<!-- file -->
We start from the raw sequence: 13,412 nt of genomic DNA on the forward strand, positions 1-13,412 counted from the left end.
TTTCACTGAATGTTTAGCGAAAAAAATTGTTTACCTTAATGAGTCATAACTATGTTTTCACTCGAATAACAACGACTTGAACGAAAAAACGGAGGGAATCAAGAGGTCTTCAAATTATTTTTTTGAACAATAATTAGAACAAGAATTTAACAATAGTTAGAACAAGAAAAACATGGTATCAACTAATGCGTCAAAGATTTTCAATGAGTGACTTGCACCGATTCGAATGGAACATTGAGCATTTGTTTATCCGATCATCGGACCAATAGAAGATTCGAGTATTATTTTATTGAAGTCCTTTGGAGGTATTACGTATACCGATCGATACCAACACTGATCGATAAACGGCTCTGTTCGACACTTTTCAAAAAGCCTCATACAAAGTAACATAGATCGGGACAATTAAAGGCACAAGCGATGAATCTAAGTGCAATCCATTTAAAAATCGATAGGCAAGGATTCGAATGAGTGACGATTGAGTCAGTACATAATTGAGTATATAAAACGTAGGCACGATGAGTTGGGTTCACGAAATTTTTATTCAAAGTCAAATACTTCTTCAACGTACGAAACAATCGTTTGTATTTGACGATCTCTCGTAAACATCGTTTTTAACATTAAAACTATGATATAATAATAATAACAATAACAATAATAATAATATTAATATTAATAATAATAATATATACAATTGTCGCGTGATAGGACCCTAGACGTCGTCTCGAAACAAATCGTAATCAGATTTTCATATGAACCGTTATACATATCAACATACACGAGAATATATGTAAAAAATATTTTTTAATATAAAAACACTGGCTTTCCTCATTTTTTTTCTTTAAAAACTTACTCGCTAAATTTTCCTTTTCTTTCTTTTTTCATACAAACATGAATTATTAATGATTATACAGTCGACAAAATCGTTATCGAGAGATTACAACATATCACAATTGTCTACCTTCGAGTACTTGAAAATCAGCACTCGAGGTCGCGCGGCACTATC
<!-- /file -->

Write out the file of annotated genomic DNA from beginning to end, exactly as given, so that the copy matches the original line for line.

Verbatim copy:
We start from the raw sequence: 13,412 nt of genomic DNA on the forward strand, positions 1-13,412 counted from the left end.
TTTCACTGAATGTTTAGCGAAAAAAATTGTTTACCTTAATGAGTCATAACTATGTTTTCACTCGAATAACAACGACTTGAACGAAAAAACGGAGGGAATCAAGAGGTCTTCAAATTATTTTTTTGAACAATAATTAGAACAAGAATTTAACAATAGTTAGAACAAGAAAAACATGGTATCAACTAATGCGTCAAAGATTTTCAATGAGTGACTTGCACCGATTCGAATGGAACATTGAGCATTTGTTTATCCGATCATCGGACCAATAGAAGATTCGAGTATTATTTTATTGAAGTCCTTTGGAGGTATTACGTATACCGATCGATACCAACACTGATCGATAAACGGCTCTGTTCGACACTTTTCAAAAAGCCTCATACAAAGTAACATAGATCGGGACAATTAAAGGCACAAGCGATGAATCTAAGTGCAATCCATTTAAAAATCGATAGGCAAGGATTCGAATGAGTGACGATTGAGTCAGTACATAATTGAGTATATAAAACGTAGGCACGATGAGTTGGGTTCACGAAATTTTTATTCAAAGTCAAATACTTCTTCAACGTACGAAACAATCGTTTGTATTTGACGATCTCTCGTAAACATCGTTTTTAACATTAAAACTATGATATAATAATAATAACAATAACAATAATAATAATATTAATATTAATAATAATAATATATACAATTGTCGCGTGATAGGACCCTAGACGTCGTCTCGAAACAAATCGTAATCAGATTTTCATATGAACCGTTATACATATCAACATACACGAGAATATATGTAAAAAATATTTTTTAATATAAAAACACTGGCTTTCCTCATTTTTTTTCTTTAAAAACTTACTCGCTAAATTTTCCTTTTCTTTCTTTTTTCATACAAACATGAATTATTAATGATTATACAGTCGACAAAATCGTTATCGAGAGATTACAACATATCACAATTGTCTACCTTCGAGTACTTGAAAATCAGCACTCGAGGTCGCGCGGCACTATC